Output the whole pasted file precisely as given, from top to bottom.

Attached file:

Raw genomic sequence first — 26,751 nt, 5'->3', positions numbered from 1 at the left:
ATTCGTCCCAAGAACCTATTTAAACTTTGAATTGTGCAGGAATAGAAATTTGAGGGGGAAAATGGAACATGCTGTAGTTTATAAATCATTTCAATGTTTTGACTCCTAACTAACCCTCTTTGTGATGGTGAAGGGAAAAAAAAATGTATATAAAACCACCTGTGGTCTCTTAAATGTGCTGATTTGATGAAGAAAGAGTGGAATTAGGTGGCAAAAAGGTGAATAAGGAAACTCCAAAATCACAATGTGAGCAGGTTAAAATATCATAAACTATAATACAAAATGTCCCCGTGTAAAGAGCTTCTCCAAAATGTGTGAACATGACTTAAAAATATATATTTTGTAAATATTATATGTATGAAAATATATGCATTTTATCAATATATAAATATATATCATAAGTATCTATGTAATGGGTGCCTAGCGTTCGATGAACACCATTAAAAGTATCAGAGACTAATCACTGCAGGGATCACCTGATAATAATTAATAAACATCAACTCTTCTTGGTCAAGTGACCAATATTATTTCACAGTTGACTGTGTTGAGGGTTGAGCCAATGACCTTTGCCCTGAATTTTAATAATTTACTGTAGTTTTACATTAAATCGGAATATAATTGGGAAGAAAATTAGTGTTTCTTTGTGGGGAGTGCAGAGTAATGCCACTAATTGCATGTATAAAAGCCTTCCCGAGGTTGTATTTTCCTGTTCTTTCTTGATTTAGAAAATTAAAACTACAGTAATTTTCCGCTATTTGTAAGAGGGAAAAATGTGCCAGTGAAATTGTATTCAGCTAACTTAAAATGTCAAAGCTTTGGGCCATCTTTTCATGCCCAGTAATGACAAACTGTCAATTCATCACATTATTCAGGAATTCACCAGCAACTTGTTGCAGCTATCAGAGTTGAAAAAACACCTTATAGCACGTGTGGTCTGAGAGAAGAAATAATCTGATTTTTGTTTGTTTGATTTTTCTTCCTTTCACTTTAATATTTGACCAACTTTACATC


Raw genomic sequence first — 26,751 nt, 5'->3', positions numbered from 1 at the left:
ATTCGTCCCAAGAACCTATTTAAACTTTGAATTGTGCAGGAATAGAAATTTGAGGGGGAAAATGGAACATGCTGTAGTTTATAAATCATTTCAATGTTTTGACTCCTAACTAACCCTCTTTGTGATGGTGAAGGGAAAAAAAAATGTATATAAAACCACCTGTGGTCTCTTAAATGTGCTGATTTGATGAAGAAAGAGTGGAATTAGGTGGCAAAAAGGTGAATAAGGAAACTCCAAAATCACAATGTGAGCAGGTTAAAATATCATAAACTATAATACAAAATGTCCCCGTGTAAAGAGCTTCTCCAAAATGTGTGAACATGACTTAAAAATATATATTTTGTAAATATTATATGTATGAAAATATATGCATTTTATCAATATATAAATATATATCATAAGTATCTATGTAATGGGTGCCTAGCGTTCGATGAACACCATTAAAAGTATCAGAGACTAATCACTGCAGGGATCACCTGATAATAATTAATAAACATCAACTCTTCTTGGTCAAGTGACCAATATTATTTCACAGTTGACTGTGTTGAGGGTTGAGCCAATGACCTTTGCCCTGAATTTTAATAATTTACTGTAGTTTTACATTAAATCGGAATATAATTGGGAAGAAAATTAGTGTTTCTTTGTGGGGAGTGCAGAGTAATGCCACTAATTGCATGTATAAAAGCCTTCCCGAGGTTGTATTTTCCTGTTCTTTCTTGATTTAGAAAATTAAAACTACAGTAATTTTCCGCTATTTGTAAGAGGGAAAAATGTGCCAGTGAAATTGTATTCAGCTAACTTAAAATGTCAAAGCTTTGGGCCATCTTTTCATGCCCAGTAATGACAAACTGTCAATTCATCACATTATTCAGGAATTCACCAGCAACTTGTTGCAGCTATCAGAGTTGAAAAAACACCTTATAGCACGTGTGGTCTGAGAGAAGAAATAATCTGATTTTTGTTTGTTTGATTTTTCTTCCTTTCACTTTAATATTTGACCAACTTTACATC